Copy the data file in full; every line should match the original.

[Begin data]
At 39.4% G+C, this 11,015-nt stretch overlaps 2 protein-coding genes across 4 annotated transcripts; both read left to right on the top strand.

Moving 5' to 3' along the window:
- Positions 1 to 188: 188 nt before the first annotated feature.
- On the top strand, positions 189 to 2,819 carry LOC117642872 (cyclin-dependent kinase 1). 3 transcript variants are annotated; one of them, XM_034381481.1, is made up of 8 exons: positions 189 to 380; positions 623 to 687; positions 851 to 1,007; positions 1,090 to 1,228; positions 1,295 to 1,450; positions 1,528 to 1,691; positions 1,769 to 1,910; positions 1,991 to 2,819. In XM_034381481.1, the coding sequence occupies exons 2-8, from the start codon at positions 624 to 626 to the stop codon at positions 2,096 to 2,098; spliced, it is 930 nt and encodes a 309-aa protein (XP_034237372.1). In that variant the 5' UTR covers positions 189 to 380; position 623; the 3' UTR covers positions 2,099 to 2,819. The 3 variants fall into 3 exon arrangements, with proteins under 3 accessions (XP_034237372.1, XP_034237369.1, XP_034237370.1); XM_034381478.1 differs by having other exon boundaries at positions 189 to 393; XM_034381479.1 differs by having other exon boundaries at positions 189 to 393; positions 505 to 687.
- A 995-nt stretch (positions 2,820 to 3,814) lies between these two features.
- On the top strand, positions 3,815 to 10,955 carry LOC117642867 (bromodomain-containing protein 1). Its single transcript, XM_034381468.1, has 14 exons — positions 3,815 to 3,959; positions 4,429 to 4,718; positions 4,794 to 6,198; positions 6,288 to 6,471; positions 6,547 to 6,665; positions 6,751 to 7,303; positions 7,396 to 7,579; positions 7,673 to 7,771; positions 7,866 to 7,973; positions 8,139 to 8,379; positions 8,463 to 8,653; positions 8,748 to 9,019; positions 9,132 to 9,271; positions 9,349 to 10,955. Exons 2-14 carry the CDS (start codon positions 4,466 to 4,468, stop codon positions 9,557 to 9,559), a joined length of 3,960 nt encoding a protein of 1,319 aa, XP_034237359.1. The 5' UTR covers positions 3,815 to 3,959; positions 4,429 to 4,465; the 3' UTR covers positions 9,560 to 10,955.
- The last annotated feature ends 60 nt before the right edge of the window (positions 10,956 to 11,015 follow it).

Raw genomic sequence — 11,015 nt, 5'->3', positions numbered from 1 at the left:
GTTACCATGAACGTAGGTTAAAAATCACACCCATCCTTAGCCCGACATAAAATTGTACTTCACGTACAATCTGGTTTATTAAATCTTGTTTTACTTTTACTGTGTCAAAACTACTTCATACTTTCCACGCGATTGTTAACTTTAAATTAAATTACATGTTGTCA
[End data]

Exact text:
At 39.4% G+C, this 11,015-nt stretch overlaps 2 protein-coding genes across 4 annotated transcripts; both read left to right on the top strand.

Moving 5' to 3' along the window:
- Positions 1 to 188: 188 nt before the first annotated feature.
- On the top strand, positions 189 to 2,819 carry LOC117642872 (cyclin-dependent kinase 1). 3 transcript variants are annotated; one of them, XM_034381481.1, is made up of 8 exons: positions 189 to 380; positions 623 to 687; positions 851 to 1,007; positions 1,090 to 1,228; positions 1,295 to 1,450; positions 1,528 to 1,691; positions 1,769 to 1,910; positions 1,991 to 2,819. In XM_034381481.1, the coding sequence occupies exons 2-8, from the start codon at positions 624 to 626 to the stop codon at positions 2,096 to 2,098; spliced, it is 930 nt and encodes a 309-aa protein (XP_034237372.1). In that variant the 5' UTR covers positions 189 to 380; position 623; the 3' UTR covers positions 2,099 to 2,819. The 3 variants fall into 3 exon arrangements, with proteins under 3 accessions (XP_034237372.1, XP_034237369.1, XP_034237370.1); XM_034381478.1 differs by having other exon boundaries at positions 189 to 393; XM_034381479.1 differs by having other exon boundaries at positions 189 to 393; positions 505 to 687.
- A 995-nt stretch (positions 2,820 to 3,814) lies between these two features.
- On the top strand, positions 3,815 to 10,955 carry LOC117642867 (bromodomain-containing protein 1). Its single transcript, XM_034381468.1, has 14 exons — positions 3,815 to 3,959; positions 4,429 to 4,718; positions 4,794 to 6,198; positions 6,288 to 6,471; positions 6,547 to 6,665; positions 6,751 to 7,303; positions 7,396 to 7,579; positions 7,673 to 7,771; positions 7,866 to 7,973; positions 8,139 to 8,379; positions 8,463 to 8,653; positions 8,748 to 9,019; positions 9,132 to 9,271; positions 9,349 to 10,955. Exons 2-14 carry the CDS (start codon positions 4,466 to 4,468, stop codon positions 9,557 to 9,559), a joined length of 3,960 nt encoding a protein of 1,319 aa, XP_034237359.1. The 5' UTR covers positions 3,815 to 3,959; positions 4,429 to 4,465; the 3' UTR covers positions 9,560 to 10,955.
- The last annotated feature ends 60 nt before the right edge of the window (positions 10,956 to 11,015 follow it).

Raw genomic sequence — 11,015 nt, 5'->3', positions numbered from 1 at the left:
GTTACCATGAACGTAGGTTAAAAATCACACCCATCCTTAGCCCGACATAAAATTGTACTTCACGTACAATCTGGTTTATTAAATCTTGTTTTACTTTTACTGTGTCAAAACTACTTCATACTTTCCACGCGATTGTTAACTTTAAATTAAATTACATGTTGTCA